South African anti-apartheid leader Nelson Mandela was made an honorary member of the FBU at its conference in June, following his release from prison in February.
The move, very much in keeping with the union’s progressive stance on worldwide issues, coincided with a debate and emergency resolution in which delegates backed the continuing fight, including the maintenance of Britain’s economic sanctions on the apartheid regime. Delegates paid tribute to Mandela and the African National Congress, of which he was vice-president. Mandela was to receive his honorary membership of the union when he attended the Labour Party conference in October.
The FBU had campaigned for Mandela’s release from prison for years and, like many in the labour movement, was jubilant at his release. In January the union had launched its South Africa – Freedom Now! Campaign, which rested on four pillars: stop apartheid repression, boycott apartheid – sanctions now, solidarity with the ANC, and a united, non-racial and democratic South Africa.
The June conference recognised Mandela’s “supreme sacrifice” of freedom and that he and his colleagues would never be free until a true and democratic structure was established in South Africa. The FBU pledged to continue, through the anti-apartheid movement, to support the struggle for freedom in the country, the release of all political prisoners, the lifting of all bans and restrictions on people and organisations, the removal of troops from towns and an end to the state of emergency.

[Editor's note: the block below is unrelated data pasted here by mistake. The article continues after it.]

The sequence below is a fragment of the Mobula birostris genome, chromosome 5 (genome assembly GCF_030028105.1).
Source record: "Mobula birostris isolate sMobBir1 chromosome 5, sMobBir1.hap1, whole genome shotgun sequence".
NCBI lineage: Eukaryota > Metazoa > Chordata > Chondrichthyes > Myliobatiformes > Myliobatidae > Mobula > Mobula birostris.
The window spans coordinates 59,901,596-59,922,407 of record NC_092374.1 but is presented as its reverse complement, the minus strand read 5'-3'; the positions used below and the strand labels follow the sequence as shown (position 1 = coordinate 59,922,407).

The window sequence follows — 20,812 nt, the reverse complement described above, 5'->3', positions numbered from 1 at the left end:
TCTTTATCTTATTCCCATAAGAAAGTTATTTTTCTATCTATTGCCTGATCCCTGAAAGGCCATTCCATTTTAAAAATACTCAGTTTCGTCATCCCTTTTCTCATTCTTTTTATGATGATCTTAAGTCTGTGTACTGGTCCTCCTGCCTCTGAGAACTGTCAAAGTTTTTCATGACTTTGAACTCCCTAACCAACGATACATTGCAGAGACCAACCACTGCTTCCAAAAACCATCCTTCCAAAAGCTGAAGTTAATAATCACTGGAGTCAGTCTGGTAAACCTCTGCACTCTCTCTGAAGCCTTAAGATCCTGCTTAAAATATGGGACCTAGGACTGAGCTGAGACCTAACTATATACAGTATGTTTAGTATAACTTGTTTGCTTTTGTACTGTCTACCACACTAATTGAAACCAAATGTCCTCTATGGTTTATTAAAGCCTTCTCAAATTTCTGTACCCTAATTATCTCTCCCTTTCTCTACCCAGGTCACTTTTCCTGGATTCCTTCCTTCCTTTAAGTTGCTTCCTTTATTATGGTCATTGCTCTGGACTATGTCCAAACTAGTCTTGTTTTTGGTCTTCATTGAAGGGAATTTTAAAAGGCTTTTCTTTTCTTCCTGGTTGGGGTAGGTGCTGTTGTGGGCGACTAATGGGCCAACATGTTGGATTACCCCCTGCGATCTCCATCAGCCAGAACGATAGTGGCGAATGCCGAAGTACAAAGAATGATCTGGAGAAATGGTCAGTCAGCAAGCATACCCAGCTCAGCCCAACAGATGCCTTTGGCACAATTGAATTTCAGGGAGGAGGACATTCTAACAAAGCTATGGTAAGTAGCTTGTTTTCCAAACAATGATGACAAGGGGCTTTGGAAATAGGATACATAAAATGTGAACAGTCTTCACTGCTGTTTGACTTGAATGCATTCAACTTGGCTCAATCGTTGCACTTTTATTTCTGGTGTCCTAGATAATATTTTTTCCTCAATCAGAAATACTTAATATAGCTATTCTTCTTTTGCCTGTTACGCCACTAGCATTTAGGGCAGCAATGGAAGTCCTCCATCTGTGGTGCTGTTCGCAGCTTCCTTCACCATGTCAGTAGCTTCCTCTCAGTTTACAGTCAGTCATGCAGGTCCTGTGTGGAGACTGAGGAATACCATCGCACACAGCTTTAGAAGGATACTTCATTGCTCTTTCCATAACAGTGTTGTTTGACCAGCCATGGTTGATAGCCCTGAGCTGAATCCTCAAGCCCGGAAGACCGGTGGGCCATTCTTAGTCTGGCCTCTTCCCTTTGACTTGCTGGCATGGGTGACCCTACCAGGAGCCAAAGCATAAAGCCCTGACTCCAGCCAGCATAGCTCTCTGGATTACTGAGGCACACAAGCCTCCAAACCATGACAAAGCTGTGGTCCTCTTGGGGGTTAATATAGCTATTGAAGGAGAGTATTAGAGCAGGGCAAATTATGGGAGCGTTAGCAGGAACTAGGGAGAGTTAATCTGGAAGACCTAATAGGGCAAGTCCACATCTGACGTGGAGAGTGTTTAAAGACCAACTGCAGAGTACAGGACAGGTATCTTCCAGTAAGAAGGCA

The union also called for the repeal of all legislation, such as the Internal Security Act, designed to restrict political activity, and an end to all political trials and executions. As John Neville, Dumfries and Galloway brigade chair, pointed out in The Firefighter, how can the union fight against discrimination on grounds of race in the workplace and not be opposed to the system of apartheid? He said:
"It seems to me to be wholly meet and appropriate that we should therefore honour one of the world’s great exponents of racial equality."